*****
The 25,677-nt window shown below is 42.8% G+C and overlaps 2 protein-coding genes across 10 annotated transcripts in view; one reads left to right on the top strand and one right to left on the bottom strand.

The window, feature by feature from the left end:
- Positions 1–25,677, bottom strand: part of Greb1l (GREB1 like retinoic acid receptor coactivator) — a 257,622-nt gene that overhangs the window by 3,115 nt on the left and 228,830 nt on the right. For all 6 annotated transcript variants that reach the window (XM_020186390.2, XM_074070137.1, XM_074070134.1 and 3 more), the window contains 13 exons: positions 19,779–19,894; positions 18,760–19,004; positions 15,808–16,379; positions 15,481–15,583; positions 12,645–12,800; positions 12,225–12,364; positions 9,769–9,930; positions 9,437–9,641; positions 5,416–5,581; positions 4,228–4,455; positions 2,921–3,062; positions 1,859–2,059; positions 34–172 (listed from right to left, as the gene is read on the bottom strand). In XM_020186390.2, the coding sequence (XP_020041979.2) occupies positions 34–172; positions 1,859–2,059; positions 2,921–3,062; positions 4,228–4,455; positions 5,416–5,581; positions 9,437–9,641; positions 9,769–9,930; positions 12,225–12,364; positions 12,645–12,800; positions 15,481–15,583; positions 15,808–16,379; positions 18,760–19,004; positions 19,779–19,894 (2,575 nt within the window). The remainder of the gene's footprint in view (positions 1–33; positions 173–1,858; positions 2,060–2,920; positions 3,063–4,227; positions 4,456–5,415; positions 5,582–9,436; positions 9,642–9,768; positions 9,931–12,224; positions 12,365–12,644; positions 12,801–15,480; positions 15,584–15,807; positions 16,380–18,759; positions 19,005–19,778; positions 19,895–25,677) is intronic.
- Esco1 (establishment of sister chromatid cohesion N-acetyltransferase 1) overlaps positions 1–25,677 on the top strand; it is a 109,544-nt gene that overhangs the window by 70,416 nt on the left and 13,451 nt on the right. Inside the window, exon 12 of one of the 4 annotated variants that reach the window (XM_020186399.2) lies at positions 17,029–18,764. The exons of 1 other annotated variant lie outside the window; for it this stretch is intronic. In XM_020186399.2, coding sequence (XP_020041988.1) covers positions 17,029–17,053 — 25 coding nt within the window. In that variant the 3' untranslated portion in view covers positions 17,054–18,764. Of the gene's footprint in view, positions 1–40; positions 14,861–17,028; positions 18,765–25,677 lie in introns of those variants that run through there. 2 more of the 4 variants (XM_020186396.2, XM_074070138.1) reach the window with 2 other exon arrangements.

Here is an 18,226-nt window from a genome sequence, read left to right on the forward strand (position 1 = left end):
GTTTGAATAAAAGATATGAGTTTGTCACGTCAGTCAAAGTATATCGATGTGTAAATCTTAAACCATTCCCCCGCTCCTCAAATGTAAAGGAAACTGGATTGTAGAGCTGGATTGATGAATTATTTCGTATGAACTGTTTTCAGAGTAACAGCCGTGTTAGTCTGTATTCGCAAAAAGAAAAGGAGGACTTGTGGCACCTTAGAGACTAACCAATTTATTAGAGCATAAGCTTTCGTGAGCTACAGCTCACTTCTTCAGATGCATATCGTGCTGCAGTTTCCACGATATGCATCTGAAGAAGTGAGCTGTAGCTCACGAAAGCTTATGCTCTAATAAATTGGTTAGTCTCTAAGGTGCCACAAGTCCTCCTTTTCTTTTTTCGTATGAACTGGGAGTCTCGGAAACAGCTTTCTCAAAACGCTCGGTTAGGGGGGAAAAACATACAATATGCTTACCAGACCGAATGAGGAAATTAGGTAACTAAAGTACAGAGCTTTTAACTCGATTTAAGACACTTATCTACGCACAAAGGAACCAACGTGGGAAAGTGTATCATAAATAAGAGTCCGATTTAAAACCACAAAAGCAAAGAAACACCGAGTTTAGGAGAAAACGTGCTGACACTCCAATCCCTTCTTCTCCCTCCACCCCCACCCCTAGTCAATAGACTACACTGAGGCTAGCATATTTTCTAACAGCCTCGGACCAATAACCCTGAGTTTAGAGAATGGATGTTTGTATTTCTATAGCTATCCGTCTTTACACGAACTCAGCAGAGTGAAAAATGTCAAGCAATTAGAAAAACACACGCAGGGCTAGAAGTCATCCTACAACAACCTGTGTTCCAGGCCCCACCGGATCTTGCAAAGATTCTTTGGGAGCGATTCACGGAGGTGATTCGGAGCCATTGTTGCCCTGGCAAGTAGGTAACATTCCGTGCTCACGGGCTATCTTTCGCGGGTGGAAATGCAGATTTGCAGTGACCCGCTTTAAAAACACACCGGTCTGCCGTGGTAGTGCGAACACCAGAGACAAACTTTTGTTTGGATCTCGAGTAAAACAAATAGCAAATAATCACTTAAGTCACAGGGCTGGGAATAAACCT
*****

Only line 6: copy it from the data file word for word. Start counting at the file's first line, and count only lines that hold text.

GTTTGAATAAAAGATATGAGTTTGTCACGTCAGTCAAAGTATATCGATGTGTAAATCTTAAACCATTCCCCCGCTCCTCAAATGTAAAGGAAACTGGATTGTAGAGCTGGATTGATGAATTATTTCGTATGAACTGTTTTCAGAGTAACAGCCGTGTTAGTCTGTATTCGCAAAAAGAAAAGGAGGACTTGTGGCACCTTAGAGACTAACCAATTTATTAGAGCATAAGCTTTCGTGAGCTACAGCTCACTTCTTCAGATGCATATCGTGCTGCAGTTTCCACGATATGCATCTGAAGAAGTGAGCTGTAGCTCACGAAAGCTTATGCTCTAATAAATTGGTTAGTCTCTAAGGTGCCACAAGTCCTCCTTTTCTTTTTTCGTATGAACTGGGAGTCTCGGAAACAGCTTTCTCAAAACGCTCGGTTAGGGGGGAAAAACATACAATATGCTTACCAGACCGAATGAGGAAATTAGGTAACTAAAGTACAGAGCTTTTAACTCGATTTAAGACACTTATCTACGCACAAAGGAACCAACGTGGGAAAGTGTATCATAAATAAGAGTCCGATTTAAAACCACAAAAGCAAAGAAACACCGAGTTTAGGAGAAAACGTGCTGACACTCCAATCCCTTCTTCTCCCTCCACCCCCACCCCTAGTCAATAGACTACACTGAGGCTAGCATATTTTCTAACAGCCTCGGACCAATAACCCTGAGTTTAGAGAATGGATGTTTGTATTTCTATAGCTATCCGTCTTTACACGAACTCAGCAGAGTGAAAAATGTCAAGCAATTAGAAAAACACACGCAGGGCTAGAAGTCATCCTACAACAACCTGTGTTCCAGGCCCCACCGGATCTTGCAAAGATTCTTTGGGAGCGATTCACGGAGGTGATTCGGAGCCATTGTTGCCCTGGCAAGTAGGTAACATTCCGTGCTCACGGGCTATCTTTCGCGGGTGGAAATGCAGATTTGCAGTGACCCGCTTTAAAAACACACCGGTCTGCCGTGGTAGTGCGAACACCAGAGACAAACTTTTGTTTGGATCTCGAGTAAAACAAATAGCAAATAATCACTTAAGTCACAGGGCTGGGAATAAACCT